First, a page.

Firing of CBC'er overturned: Arbitrator says leaking story of deleted Don Cherry 'racism' tweet was "minor indiscretion"

Firing of CBC'er overturned: Arbitrator says leaking story of deleted Don Cherry 'racism' tweet was
The Canadian Press / Tom Hanson
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A federal labour arbitrator has ruled that the CBC "acted improperly" by dismissing an employee in relation to a tweet posted soon after Don Cherry's infamous “you people” Remembrance Day poppy rant.

The tweet, posted on an employee's personal account, blasted the CBC for giving Don Cherry a platform during Saturday NHL games, and implied that “black and brown kids don't enjoy hockey” because of the kind of racism broadcast weekly on Cherry's Coach's Corner.

Former Winnipeg CBC reporter Ahmar Khan was let go after tweeting:

It it long due time for Don Cherry's Coach's Corner to be cancelled.

His xenophobic comments being aired weekly are deplorable.

You know why black and brown kids don't enjoy hockey? Because of the deep-rooted racism, which we get to hear EVERY. SINGLE. WEEK. on national TV.

Cherry was fired by Rogers Sportsnet for the poppy comments, made during a broadcast of Hockey Night in Canada shortly before Remembrance Day in 2019.

“You people… you love our way of life, you love our milk and honey, at least you can pay a couple bucks for a poppy or something like that... these guys paid for your way of life that you enjoy in Canada, these guys paid the biggest price," Cherry said.

According to Blacklock's Reporter,

“I can’t take the brown skin off me,” Khan later told managers. Khan is a Canadian of Pakistani ancestry. “White journalists at the CBC (express opinions) all the time, but nothing is ever done,” he said.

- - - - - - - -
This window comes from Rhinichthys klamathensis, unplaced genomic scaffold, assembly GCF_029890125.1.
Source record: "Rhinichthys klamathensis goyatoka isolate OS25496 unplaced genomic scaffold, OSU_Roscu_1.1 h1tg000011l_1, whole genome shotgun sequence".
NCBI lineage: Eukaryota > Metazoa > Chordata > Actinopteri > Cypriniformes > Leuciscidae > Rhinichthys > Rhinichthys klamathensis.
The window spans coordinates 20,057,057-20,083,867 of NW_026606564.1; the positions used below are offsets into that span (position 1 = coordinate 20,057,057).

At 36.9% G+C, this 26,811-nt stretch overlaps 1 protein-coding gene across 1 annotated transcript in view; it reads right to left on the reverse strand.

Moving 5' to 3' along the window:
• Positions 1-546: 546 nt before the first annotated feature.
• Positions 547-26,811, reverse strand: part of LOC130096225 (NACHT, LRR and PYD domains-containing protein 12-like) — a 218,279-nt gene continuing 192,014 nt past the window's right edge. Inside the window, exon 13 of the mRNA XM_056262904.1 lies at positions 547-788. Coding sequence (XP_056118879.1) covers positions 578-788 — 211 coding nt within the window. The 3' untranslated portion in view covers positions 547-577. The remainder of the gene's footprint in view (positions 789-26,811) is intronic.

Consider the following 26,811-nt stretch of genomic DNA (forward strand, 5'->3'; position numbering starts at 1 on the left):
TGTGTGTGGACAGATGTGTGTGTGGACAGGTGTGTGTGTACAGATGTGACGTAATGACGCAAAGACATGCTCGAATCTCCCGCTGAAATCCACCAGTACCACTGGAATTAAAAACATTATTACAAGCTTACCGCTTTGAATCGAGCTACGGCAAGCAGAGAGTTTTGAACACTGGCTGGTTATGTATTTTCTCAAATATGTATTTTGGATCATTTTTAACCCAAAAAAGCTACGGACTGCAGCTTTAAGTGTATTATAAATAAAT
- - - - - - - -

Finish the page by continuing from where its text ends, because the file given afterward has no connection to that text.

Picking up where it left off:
Khan was ordered to deleted the tweet, his employer citing the CBC’s Journalistic Standards And Practices code, which requires “impartiality and integrity” in employees' social media posts. A producer in Winnipeg told Khan, “You have shown the audience your bias... In the future I suggest you pitch a story about it, instead of reacting online. You will reach a wider audience this way.”

With four months left on his temporary employee contract, Khan was not fired for the tweet itself, but rather for leaking the story of the incident to both Canadaland and a reporter for Maclean's. It was discovered that Khan had leaked the story when a colleague went through his private files after Khan remained logged in on a company computer.

Arbitrator Lorne Slotnick has now ruled that the grounds for firing Khan amounted to a “minor indiscretion”:

“Many people might find it ironic, even amusing, that a news organization that, as with any other major news outlet, is alerted to significant stories by sources who are granted anonymity, would be surprised and indignant that one of its own employees used the same technique to give a story about the CBC to another news outlet,” wrote the arbitrator. “I am one of those people.”

Slotnick ordered that Khan be rehired to make up for the remaining months on his contract, and also be given four months' compensation.

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